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Our book, Eastside Views, is a tangible embodiment of a creative, courageous and dedicated group of young leaders. What the Baltimore United Viewfinders accomplished in such a short amount of time speaks volumes to the capabilities of arts-based, liberatory educational programming. As the landscape of East Baltimore continues to change, buildings are pulled down and youth grow up, the Viewfinders will remain strong, initiating new members and introducing them to a set of cooperative values and practices that support the needs and interests of both the youth and community. Built on a foundation of respect for one another, the Viewfinders is more that an arts-based program. The Baltimore United Viewfinders, including youth, facilitators, MICA mentors, relatives and community members, is a family. By way of the camera lens, we are all able to see our past, present and future a little more clearly.

Anne Kotleba is a multimedia artist with a passion for promoting social justice and equality. She is an advocate for youth leadership, arming young people with the freedom and courage to define their own identity. Kotleba’s life adventure has led her all around the country. She currently resides in Baltimore, Maryland, where she is seeking an MFA in Community Arts from the Maryland Institute College of Art.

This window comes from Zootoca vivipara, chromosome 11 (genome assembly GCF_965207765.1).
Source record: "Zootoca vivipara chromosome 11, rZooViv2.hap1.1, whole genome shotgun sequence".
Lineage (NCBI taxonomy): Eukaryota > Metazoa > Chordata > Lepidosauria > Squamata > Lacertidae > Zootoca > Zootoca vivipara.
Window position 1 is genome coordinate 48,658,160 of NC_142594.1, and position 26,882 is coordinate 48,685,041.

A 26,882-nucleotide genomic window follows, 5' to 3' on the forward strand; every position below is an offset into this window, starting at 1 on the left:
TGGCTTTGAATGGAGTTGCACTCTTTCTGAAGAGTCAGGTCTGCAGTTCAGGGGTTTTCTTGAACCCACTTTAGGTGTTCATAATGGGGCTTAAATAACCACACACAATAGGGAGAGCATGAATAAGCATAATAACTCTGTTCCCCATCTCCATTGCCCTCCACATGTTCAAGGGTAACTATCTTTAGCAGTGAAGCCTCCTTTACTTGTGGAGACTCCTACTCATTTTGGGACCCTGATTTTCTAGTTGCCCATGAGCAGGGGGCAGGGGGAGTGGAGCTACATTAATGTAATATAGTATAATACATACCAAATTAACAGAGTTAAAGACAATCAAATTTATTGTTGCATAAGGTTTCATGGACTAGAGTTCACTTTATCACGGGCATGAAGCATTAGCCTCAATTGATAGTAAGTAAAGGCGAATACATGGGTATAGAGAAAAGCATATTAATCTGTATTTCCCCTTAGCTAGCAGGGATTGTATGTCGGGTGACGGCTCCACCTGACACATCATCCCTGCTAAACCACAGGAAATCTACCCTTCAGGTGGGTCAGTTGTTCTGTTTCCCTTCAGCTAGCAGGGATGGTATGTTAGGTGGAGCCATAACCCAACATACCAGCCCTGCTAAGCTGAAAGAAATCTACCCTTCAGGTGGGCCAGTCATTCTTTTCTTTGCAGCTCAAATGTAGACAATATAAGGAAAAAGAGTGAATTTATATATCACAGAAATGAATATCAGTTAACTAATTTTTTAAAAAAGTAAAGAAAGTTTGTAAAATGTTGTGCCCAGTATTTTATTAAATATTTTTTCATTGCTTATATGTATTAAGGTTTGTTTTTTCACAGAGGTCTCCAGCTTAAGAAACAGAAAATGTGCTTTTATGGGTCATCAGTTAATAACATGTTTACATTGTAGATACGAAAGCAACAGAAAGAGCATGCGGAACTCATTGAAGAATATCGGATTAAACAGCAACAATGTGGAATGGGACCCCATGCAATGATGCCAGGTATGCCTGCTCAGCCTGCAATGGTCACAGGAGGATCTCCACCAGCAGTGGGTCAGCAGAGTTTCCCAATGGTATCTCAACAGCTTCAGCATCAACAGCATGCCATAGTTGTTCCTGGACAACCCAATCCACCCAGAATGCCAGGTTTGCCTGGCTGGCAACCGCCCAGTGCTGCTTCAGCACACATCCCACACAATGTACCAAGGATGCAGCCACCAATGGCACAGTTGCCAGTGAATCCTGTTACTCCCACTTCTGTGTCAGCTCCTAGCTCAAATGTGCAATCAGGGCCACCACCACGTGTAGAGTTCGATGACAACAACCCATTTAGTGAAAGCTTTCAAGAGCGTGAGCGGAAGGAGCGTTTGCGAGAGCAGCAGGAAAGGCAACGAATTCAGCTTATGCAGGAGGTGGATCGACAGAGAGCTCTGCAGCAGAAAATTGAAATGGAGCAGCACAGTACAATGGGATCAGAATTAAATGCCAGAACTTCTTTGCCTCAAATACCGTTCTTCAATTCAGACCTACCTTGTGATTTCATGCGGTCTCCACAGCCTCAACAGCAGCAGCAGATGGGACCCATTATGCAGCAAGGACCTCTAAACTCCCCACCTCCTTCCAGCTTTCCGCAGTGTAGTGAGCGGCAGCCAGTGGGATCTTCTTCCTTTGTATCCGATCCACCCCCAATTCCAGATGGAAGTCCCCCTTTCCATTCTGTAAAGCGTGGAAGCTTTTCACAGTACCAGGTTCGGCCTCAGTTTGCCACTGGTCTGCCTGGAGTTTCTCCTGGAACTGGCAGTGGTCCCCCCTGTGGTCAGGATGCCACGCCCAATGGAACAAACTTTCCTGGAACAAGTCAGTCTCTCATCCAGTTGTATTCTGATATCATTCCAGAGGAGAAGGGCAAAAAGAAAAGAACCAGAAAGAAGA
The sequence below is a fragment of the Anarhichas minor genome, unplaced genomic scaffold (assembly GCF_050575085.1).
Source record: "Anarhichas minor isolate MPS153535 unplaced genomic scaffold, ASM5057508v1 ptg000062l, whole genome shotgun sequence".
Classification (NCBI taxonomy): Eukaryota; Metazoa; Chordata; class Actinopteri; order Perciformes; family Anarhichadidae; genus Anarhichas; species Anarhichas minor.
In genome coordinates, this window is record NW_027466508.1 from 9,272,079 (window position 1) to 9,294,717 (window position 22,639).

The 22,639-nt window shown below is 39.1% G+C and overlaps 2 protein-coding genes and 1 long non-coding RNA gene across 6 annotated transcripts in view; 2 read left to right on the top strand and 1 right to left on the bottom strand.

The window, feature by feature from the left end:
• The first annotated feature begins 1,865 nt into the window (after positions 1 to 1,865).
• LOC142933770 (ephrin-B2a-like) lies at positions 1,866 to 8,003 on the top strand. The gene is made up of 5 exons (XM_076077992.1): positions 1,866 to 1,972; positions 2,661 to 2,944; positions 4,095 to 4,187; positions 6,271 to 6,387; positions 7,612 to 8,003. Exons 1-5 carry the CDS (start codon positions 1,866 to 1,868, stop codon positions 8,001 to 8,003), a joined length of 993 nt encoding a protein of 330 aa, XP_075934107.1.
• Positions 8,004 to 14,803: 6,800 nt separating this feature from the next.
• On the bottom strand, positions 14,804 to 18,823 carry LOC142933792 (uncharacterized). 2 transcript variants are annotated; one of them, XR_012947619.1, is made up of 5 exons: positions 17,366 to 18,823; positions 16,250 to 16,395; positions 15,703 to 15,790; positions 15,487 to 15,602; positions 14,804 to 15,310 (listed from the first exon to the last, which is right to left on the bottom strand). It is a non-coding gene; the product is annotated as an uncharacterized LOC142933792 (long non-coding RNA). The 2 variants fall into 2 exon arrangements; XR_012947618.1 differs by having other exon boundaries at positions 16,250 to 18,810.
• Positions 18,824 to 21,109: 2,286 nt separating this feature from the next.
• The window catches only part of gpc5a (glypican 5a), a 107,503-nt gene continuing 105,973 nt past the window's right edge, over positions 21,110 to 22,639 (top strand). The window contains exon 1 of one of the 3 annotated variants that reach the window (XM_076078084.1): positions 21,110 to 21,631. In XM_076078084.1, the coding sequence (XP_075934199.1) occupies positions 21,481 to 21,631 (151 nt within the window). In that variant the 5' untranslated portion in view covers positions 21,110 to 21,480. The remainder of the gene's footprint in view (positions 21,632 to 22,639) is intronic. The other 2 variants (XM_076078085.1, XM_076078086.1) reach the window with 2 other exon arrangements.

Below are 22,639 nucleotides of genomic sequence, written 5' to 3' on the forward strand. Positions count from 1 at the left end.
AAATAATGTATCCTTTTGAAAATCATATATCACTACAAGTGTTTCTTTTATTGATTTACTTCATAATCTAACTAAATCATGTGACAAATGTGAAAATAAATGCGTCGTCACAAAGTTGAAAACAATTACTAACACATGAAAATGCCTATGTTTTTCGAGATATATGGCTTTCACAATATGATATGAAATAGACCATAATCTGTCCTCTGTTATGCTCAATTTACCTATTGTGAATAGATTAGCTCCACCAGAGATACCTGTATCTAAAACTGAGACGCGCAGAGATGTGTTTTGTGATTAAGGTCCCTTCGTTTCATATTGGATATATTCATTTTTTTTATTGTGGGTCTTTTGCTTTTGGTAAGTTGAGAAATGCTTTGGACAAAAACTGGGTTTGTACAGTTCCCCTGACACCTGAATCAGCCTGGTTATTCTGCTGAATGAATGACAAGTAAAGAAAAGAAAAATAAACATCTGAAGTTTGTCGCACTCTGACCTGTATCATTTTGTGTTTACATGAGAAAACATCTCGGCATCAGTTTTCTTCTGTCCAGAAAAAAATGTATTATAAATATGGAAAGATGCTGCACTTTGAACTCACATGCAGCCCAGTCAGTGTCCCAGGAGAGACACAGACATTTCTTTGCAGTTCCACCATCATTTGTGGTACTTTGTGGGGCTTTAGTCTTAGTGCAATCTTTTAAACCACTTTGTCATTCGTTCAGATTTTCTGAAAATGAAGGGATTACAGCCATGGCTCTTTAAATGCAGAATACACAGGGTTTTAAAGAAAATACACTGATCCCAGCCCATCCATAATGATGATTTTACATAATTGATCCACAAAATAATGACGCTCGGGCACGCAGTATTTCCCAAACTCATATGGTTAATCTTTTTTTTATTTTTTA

Natalie Tranelli is a community-based artist and educator. She studied photography at Pennsylvania State University and received her BFA in 2005. In 2011 she completed her MFA in Community Arts at the Maryland Institute College of Art. Tranelli began her career working as a teaching artist at the Manchester Craftsmen’s Guild in Pittsburgh, Pennsylvania. Her work has now expanded internationally: She has collaborated with communities in Brazil, Nicaragua, Azerbaijan and most recently N’Djamena, Chad, teaching with National Geographic Photo Camp. Tranelli utilizes her passionate energy as she continues to work on art-based projects grounded in the principles of social justice.

Works Cited

  1. Black Eyed Peas. “The Time (Dirty Bit).” The Beginning. Interscope Records, 2010.
  2. Freire, P. and Shor, I. A Pedagogy for Liberation: Dialogues on Transforming Education. Westport, Conn.: Bergin and Garvey Publishers, Inc., 1987.
  3. Print.
  4. Mandela, N. Mahlamba'ndlopfu, Pretoria, South Africa. 8 May 1995. Speech.